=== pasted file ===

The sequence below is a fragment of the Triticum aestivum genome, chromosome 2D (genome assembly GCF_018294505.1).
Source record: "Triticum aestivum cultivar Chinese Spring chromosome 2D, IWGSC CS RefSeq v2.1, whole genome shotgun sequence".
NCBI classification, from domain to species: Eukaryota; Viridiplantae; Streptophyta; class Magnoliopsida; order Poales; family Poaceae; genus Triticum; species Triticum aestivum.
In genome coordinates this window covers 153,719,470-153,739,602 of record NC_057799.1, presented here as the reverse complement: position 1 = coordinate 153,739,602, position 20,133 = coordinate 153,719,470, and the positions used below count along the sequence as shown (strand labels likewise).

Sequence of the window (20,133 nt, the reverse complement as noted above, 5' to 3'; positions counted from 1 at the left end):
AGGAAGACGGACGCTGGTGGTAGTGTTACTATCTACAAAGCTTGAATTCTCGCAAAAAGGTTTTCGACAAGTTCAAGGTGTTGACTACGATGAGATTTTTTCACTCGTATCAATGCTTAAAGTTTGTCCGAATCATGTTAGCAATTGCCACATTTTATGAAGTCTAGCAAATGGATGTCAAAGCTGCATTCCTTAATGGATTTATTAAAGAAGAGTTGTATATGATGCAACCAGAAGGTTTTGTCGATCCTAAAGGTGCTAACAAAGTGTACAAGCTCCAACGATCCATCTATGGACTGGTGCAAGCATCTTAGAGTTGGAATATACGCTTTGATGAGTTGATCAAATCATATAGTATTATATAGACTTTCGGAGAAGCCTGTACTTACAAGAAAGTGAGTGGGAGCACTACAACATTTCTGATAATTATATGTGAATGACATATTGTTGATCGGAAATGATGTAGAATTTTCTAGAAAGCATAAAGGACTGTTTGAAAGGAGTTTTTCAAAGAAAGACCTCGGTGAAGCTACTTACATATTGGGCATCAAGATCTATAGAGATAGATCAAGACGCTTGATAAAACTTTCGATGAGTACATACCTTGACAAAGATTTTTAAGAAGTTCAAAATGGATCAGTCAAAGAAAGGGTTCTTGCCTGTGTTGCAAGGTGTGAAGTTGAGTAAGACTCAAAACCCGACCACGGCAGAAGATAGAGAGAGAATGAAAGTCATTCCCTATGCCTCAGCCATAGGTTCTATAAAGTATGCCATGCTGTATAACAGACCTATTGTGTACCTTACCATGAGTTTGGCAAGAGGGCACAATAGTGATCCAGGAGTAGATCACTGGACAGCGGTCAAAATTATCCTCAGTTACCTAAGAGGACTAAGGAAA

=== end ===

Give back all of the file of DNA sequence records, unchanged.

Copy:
The sequence below is a fragment of the Triticum aestivum genome, chromosome 2D (genome assembly GCF_018294505.1).
Source record: "Triticum aestivum cultivar Chinese Spring chromosome 2D, IWGSC CS RefSeq v2.1, whole genome shotgun sequence".
NCBI classification, from domain to species: Eukaryota; Viridiplantae; Streptophyta; class Magnoliopsida; order Poales; family Poaceae; genus Triticum; species Triticum aestivum.
In genome coordinates this window covers 153,719,470-153,739,602 of record NC_057799.1, presented here as the reverse complement: position 1 = coordinate 153,739,602, position 20,133 = coordinate 153,719,470, and the positions used below count along the sequence as shown (strand labels likewise).

Sequence of the window (20,133 nt, the reverse complement as noted above, 5' to 3'; positions counted from 1 at the left end):
AGGAAGACGGACGCTGGTGGTAGTGTTACTATCTACAAAGCTTGAATTCTCGCAAAAAGGTTTTCGACAAGTTCAAGGTGTTGACTACGATGAGATTTTTTCACTCGTATCAATGCTTAAAGTTTGTCCGAATCATGTTAGCAATTGCCACATTTTATGAAGTCTAGCAAATGGATGTCAAAGCTGCATTCCTTAATGGATTTATTAAAGAAGAGTTGTATATGATGCAACCAGAAGGTTTTGTCGATCCTAAAGGTGCTAACAAAGTGTACAAGCTCCAACGATCCATCTATGGACTGGTGCAAGCATCTTAGAGTTGGAATATACGCTTTGATGAGTTGATCAAATCATATAGTATTATATAGACTTTCGGAGAAGCCTGTACTTACAAGAAAGTGAGTGGGAGCACTACAACATTTCTGATAATTATATGTGAATGACATATTGTTGATCGGAAATGATGTAGAATTTTCTAGAAAGCATAAAGGACTGTTTGAAAGGAGTTTTTCAAAGAAAGACCTCGGTGAAGCTACTTACATATTGGGCATCAAGATCTATAGAGATAGATCAAGACGCTTGATAAAACTTTCGATGAGTACATACCTTGACAAAGATTTTTAAGAAGTTCAAAATGGATCAGTCAAAGAAAGGGTTCTTGCCTGTGTTGCAAGGTGTGAAGTTGAGTAAGACTCAAAACCCGACCACGGCAGAAGATAGAGAGAGAATGAAAGTCATTCCCTATGCCTCAGCCATAGGTTCTATAAAGTATGCCATGCTGTATAACAGACCTATTGTGTACCTTACCATGAGTTTGGCAAGAGGGCACAATAGTGATCCAGGAGTAGATCACTGGACAGCGGTCAAAATTATCCTCAGTTACCTAAGAGGACTAAGGAAA